If there’s one thing worse than Alzheimer’s, it’s ignorance of the disease.
Count me among those who were ignorant. Over the past decade, I’ve learned more about Alzheimer’s than I ever thought was possible. To be sure, I’m no expert on the science of the brain. But I know what Alzheimer’s did to my heart – it broke it when it struck my wife Elaine some 14 years ago.
I’m striking back against Alzheimer’s by speaking out, to wipe out some of that ignorance of the disease. My book, My Two Elaines: Learning, Coping, and Surviving as an Alzheimer’s Caregiver, came out in November 2016. Loved ones of those with dementia say it resonates with them. I’ve done more than 150 presentations in four states, with lots more coming up. I’m energized by these audiences.
Following a recent event in Wisconsin, a man who is a caregiver for his wife with dementia approached. He wanted to thank me for writing the book.
“It turned my life around,” he told me, tears welling in his eyes – and soon in mine, too. “You saved me.”
Comments like those are beyond what I expected when I wrote My Two Elaines. My goal was to help caregivers learn, cope and survive. I felt compelled to share my own experiences so that other caregivers would have an easier time.
My book grew out of a short magazine article about me and Elaine that was published in a Milwaukee-area magazine in July 2014. Up to that time, only my family and closest friends even knew I was an Alzheimer’s caregiver. After reading the article, they urged me to use my name recognition as a former governor to draw attention to the plight of these heroes.
Fast forward to the fall of 2015, after Elaine moved to memory care assisted living. My quieter time at home was allowing me to reflect on the now-completed experience of caregiving at home, and to ask myself “what’s next?” I set to work, pouring out my thoughts on paper and on my laptop – whichever I had at my fingertips when inspiration struck.
In just two months, I had a first draft of a book, and I began to share it with not only my inner circle, but also with friends I’d lost contact with due to my caregiving responsibilities. They told me, “we had no idea what you were going through.” That made me think, if it was happening to me, surely there must be many other caregivers whose work was going unnoticed, unacknowledged and unsupported. That spurred me to get my book published.
The first shipment of books (5,000!) had barely landed in my garage in November 2016, and right away I hit the road. The response was so great I had to order more books (10,000!) in early 2017. When it was time to order once again, I took a step back and knew I needed to include some of the “conversations from the road.” I also realized that while I had told my story and Elaine’s (by way of her journal entries), I hadn’t given our kids the chance to voice their thoughts. So now, all four of them have added their perspectives in the Epilogue.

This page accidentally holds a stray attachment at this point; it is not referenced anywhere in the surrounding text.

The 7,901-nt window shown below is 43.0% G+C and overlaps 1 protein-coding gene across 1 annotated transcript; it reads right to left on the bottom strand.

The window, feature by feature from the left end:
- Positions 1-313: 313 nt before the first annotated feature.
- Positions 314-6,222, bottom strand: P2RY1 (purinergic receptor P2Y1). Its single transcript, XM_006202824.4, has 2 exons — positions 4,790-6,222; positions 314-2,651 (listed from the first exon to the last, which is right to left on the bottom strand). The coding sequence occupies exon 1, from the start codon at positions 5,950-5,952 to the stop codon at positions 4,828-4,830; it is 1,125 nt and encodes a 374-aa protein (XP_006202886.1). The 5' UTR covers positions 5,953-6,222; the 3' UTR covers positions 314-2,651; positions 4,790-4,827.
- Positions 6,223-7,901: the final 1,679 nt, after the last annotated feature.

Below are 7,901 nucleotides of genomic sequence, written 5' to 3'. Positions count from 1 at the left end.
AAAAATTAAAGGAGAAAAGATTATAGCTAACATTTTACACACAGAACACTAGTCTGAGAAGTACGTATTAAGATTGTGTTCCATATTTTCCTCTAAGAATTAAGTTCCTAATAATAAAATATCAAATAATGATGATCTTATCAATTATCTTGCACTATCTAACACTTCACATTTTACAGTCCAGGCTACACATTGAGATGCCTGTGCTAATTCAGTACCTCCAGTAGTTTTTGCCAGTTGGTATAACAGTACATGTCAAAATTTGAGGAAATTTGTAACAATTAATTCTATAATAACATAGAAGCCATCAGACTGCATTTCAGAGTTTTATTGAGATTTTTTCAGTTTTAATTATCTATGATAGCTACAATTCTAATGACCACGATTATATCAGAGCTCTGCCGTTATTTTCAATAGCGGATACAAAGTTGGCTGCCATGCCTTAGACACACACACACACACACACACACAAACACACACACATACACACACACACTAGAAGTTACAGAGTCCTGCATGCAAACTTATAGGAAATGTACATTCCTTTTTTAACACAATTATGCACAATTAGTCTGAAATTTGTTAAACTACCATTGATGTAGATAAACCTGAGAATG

I sincerely hope that my book is helping others who are experiencing isolation, grief and depression due to caregiving. We cannot give up. We have to educate others.
If there’s anything worse than Alzheimer’s, it’s ignorance of the disease.
www.mytwoelaines.com includes complete information, including a list of Marty’s upcoming Events and a speaker request form.
My Two Elaines: Learning, Coping, and Surviving as an Alzheimer’s Caregiver is available on Amazon. To request autographed copies, use the order form at www.mytwoelaines.com.
This book has been in my head for years. It started with the constant frustration of being caught in the middle of disagreements between nursing homes and families. Sent as a representative of the nursing home to address aggressive behaviors, nurses would relate to me how horrible and dangerous the person with dementia was acting. People were getting injured and care was not able to be performed. I would speak to the families and they were angry with the homes. “They are trained to handle these problems. Why do you need medications?” The families felt the homes were medicating for staff convenience.
In the heat of these situations, it was difficult to explain all the medications I have available and all the factors going into my decisions. The nursing home staff would come to me saying the families just didn’t understand or acted unreasonable. Families were upset no one was taking the time to understand their parent. There were several families who still had not even accepted their loved one had dementia. How was I going to explain the many facets of dementia in a way to make it clear? I always wished I had a book that I could hand to people, so everyone involved could understand both sides of the issue. Instead of homes and families in perpetual battles, I wanted us to all be on the same team. In this way, the person struggling with dementia is provided the best care possible.